Random thoughts on photography

Flash Photography

These days almost everyone has a camera, whether it’s on your cell phone or a dedicated digital camera.  And everyone loves to take photos to remember those special occasions.  Quite often, those occasions are happening indoors, and in order to get a nicely exposed image you have to use a flash.

If you notice, the professional photographers rarely use the flash that is built into their camera.  They will use a unit often described as a “strobe” that is either attached to the camera on top of the built-in flash, or a unit that is separate from the camera.  The reason they are using the strobe is so they can get a direction to the flash which is not directly in line with the camera lens, in order to eliminate the dreaded “red-eye” effect and also to give some definition to the subjects in the picture.

The flash on the camera “flattens” the image and often gives a very stark effect to the resulting image because the light source is so close to the subject and directly in line with the lens.  Using a strobe allows a photographer to angle the light source away from the subject and bounce the light back onto the scene they are photographing.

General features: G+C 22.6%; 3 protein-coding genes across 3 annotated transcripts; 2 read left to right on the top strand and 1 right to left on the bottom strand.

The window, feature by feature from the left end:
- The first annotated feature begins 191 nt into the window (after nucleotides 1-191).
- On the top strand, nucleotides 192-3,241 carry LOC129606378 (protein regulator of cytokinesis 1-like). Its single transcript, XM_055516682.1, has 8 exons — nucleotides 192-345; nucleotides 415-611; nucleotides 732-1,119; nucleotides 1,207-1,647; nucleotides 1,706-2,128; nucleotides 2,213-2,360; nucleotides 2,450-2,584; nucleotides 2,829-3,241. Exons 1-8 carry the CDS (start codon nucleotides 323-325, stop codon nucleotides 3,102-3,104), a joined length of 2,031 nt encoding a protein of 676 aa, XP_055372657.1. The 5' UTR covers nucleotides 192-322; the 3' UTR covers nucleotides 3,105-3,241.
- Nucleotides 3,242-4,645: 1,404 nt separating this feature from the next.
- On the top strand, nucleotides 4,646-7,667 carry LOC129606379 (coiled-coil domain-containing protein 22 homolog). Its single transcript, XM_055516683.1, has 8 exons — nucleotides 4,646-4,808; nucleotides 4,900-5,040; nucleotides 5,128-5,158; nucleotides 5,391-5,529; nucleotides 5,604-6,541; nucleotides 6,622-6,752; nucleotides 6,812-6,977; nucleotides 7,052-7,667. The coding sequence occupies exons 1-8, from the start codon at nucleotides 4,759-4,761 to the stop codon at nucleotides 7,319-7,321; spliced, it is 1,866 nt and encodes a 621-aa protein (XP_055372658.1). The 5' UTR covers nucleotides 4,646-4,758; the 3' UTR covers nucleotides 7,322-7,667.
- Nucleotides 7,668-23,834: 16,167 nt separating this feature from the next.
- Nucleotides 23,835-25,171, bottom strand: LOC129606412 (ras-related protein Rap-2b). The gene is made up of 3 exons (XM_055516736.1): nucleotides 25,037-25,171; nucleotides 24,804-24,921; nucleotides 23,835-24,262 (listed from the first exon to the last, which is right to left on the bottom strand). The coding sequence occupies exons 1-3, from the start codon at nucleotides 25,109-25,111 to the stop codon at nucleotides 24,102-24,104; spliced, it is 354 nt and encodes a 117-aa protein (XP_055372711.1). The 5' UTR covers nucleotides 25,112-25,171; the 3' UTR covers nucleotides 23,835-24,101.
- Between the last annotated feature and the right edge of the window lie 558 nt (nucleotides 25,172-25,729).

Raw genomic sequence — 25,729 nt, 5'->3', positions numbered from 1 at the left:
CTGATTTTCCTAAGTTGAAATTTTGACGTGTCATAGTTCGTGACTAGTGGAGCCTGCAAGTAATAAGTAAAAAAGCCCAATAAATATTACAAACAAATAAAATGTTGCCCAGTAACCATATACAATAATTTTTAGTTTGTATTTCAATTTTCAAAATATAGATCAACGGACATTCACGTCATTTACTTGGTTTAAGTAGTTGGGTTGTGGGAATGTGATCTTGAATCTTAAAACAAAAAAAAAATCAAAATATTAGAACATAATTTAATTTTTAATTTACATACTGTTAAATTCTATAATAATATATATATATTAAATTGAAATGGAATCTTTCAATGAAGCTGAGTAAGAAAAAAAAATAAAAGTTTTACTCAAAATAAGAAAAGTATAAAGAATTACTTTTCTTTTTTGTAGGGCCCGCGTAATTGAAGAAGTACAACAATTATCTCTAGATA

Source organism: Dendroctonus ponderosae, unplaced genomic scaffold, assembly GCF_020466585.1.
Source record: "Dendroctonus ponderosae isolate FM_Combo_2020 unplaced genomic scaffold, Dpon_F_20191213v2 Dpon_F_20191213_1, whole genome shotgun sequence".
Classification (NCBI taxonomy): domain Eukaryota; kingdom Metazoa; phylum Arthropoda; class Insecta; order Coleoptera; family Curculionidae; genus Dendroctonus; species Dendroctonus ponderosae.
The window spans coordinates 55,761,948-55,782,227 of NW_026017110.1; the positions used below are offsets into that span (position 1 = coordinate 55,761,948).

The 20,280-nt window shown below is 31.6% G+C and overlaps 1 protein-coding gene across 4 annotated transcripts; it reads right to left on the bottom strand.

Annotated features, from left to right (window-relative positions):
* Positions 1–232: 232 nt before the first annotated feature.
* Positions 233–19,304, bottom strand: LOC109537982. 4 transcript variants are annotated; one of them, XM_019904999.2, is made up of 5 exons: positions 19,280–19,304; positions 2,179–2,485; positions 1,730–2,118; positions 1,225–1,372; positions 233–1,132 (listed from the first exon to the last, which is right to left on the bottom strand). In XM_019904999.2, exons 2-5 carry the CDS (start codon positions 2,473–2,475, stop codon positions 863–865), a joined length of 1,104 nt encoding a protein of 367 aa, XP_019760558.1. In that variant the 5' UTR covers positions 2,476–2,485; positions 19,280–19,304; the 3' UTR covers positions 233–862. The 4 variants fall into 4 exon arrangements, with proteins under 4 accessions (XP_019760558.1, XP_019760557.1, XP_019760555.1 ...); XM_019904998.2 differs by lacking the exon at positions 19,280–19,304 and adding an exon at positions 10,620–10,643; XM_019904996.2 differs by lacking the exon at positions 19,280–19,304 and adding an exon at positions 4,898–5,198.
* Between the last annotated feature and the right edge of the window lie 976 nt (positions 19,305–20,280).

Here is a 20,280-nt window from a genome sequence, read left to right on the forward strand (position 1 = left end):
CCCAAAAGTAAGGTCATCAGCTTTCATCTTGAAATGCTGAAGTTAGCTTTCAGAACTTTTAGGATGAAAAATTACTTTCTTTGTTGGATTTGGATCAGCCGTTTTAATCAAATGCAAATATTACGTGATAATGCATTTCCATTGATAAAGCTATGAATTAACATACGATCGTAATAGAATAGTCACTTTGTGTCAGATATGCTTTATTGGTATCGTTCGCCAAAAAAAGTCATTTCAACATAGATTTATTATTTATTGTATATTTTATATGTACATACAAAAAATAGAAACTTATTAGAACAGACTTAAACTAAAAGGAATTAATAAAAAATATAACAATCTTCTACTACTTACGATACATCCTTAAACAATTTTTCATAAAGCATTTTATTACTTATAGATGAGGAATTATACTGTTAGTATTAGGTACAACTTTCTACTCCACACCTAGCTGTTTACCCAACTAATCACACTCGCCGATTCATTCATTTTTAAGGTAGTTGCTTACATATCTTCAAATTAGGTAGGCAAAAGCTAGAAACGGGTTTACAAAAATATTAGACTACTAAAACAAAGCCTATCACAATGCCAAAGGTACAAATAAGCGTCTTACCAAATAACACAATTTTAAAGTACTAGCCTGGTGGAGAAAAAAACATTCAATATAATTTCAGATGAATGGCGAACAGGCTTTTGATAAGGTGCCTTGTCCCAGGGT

The image that I have included here shows how, with the light off to one side, the face has much more definition.  The shadows and contrast also make the photo more interesting and natural looking.

One rule of lighting in photography is “the larger the light source, the softer the image”.  This is an important technique to remember.

Ok, so you don’t have a strobe.  You only have the flash that is built in to the camera.   You too, can diffuse the light from your flash, and get results similar to those achieved by the pros, by putting a small piece of translucent material over the flash that will make the light source less harsh and also make it into a “larger” light source this making your image much softer and more appealing to the eye.  Just a small piece of tissue paper will  do the trick, and make your flash images look even better than before.

Try it and see if it makes a difference with your flash photography!



Comments on: "Flash Photography" (1)

  1. Martha G. said:

    Just read your piece on flash photography. Thanks John! Very informative and quite an enjoyable read.

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